Assembly and Uses of a Data-Sharing Network in Minneapolis
- Market Conditions in Minneapolis: High Levels of Foreclosures and Vacancies
- Formation of the Vacant House Project Coalition: Addressing Safety and Liveability
- Developing Data Sets to Inform Remediation Strategies
- Using Data to Inform Policy Options
- Next Steps in the Vacant House Project
- Strategies Other Communities Can Use to Establish Data-Sharing Models
Like many cities across the country caught up in the previous decade's housing boom and bust, Minneapolis is experiencing mortgage-default problems on a scale not seen since the Great Depression. Foreclosed properties and vacant homes are dotted across the city, with concentrations in some particularly hard-hit lower-income areas. In dealing with the slew of direct and indirect consequences, Minneapolis has benefited from a history of openness and information sharing among local nonprofits, neighborhood organizations, city and county agencies, and academic institutions. This broad coalition of partners has developed a strong, data-driven network to help identify vacant properties for remediation and guide neighborhood stabilization efforts. Fortunately, other cities can replicate this model and build a coalition of data providers to meet any number of needs.
This article provides a snapshot of the housing situation in Minneapolis in recent years and highlights how the city created and used a data-sharing network to develop stabilization strategies that focus on individual properties within neighborhoods.
Market Conditions in Minneapolis: High Levels of Foreclosures and Vacancies
Since 2005, Minneapolis has experienced a wave of foreclosures that has touched every neighborhood in the city. The citywide foreclosure rate crested in 2008 at 3.1 percent of residential parcels, and while this number pales in comparison to cities like Las Vegas and Phoenix, the percentage of foreclosures reached nearly 11 percent in some Minneapolis neighborhoods. The North Minneapolis neighborhood, where approximately 17 percent of the city's residential parcels are located, had the dubious distinction of containing nearly 4 in 10 of Minneapolis's foreclosures in 2010.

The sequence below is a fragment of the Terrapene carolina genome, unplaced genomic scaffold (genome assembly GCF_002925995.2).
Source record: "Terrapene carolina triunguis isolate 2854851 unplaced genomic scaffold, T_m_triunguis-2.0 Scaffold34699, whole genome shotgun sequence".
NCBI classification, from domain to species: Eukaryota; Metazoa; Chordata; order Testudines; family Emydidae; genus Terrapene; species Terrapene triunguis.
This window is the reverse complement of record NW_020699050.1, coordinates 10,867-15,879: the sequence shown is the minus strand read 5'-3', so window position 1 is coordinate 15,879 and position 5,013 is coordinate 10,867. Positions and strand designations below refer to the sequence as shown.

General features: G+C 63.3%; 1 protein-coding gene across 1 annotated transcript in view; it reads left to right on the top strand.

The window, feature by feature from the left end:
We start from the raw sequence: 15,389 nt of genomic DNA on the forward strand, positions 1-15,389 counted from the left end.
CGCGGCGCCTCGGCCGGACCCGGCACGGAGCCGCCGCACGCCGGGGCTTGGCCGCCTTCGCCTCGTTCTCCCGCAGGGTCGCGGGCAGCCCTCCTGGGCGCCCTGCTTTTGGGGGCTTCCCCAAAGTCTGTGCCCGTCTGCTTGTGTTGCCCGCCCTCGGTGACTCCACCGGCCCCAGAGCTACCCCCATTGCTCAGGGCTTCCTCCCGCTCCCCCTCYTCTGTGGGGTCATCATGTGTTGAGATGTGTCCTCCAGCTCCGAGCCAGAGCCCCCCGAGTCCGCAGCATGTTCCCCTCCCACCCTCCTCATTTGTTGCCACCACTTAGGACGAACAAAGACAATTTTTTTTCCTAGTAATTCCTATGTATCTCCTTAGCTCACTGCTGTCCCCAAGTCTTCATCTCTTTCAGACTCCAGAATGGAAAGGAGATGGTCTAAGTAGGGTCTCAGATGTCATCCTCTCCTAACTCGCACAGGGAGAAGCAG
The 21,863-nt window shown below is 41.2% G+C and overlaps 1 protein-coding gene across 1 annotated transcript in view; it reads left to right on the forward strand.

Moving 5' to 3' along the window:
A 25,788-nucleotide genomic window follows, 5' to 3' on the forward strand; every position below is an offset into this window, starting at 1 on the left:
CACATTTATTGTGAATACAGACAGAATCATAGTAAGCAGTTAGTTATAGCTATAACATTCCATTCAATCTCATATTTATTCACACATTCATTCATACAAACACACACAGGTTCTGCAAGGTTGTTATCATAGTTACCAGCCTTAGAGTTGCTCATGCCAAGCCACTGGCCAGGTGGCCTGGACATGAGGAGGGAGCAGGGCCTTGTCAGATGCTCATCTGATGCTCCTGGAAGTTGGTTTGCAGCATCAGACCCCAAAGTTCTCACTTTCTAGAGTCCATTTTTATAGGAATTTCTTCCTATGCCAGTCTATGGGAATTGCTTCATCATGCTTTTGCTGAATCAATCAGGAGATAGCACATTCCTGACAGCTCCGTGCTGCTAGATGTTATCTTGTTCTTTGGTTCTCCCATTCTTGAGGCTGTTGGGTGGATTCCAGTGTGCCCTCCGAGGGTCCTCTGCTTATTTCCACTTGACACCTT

Vacancies provide an even starker indicator of an area's economic and social health, with North Minneapolis leading the city in vacancies. The city's official Vacant Building Registration (VBR) program,1 which tracks vacant buildings and assesses fees to property owners, recognizes nearly 500 North Minneapolis family residences as being vacant. But other data--discussed later in this article--suggest a number closer to 1,600. The recently elevated level of vacant properties in North Minneapolis--on the heels of a housing market surge stoked by speculation, mortgage fraud, subprime lending, and rental property investment--has contributed to an increase in property crimes.
Formation of the Vacant House Project Coalition: Addressing Safety and Liveability
The 4th Precinct Community and Resource Exchange (CARE) Task Force responded. Active since 1998, the CARE Task Force is an assembly of city, county, and community representatives, including many long-time North Minneapolis neighborhood residents, that promotes safety and livability in Minneapolis's 4th police precinct through crime prevention and alerts. The CARE Task Force convened a group of stakeholders to initiate the Vacant House Project (VHP). The task force began by strategizing with a representative of the Minneapolis Police Department on solutions to the growth in property crime, including copper theft. According to the police department, thieves were entering primarily vacant homes and stripping them of copper, causing substantial damage that ranged from flooded basements to torn-up floor boards to smashed walls. Conversations with real estate investors, developers, and general contractors indicated that, in many cases, the damage to these residences was so severe that the cost of buying and repairing these homes was too steep to justify financially. In addition, the demand for owner-occupied housing on the north side is weak. As a result, the task force advocated a comprehensive approach that would include a portfolio of options, such as land banking, strategic demolition, and well-managed rentals. The first priority, however, was to identify which houses were vacant. For this, they needed to enlist additional partners to aid in the VHP.
In January 2011, the group reached out to the University of Minnesota's Center for Urban and Regional Affairs (CURA) to help lead the effort to identify vacant houses for protection from vandals and thieves and for assessment of appropriate disposition options (e.g., rehabilitation, demolition, land bank, rental, etc.). For more than 40 years, CURA has operated as an applied research and technical assistance center that connects the resources of the University of Minnesota with the interests and needs of urban communities and the broader Twin Cities region. CURA maintains working relationships with scores of municipal offices and nonprofits, which has enabled it to gather and synthesize data streams from disparate sources for hundreds of projects. CURA was thus well positioned as a trusted broker of information to lead a data collection effort to create a database of indicators of housing vacancy and distress.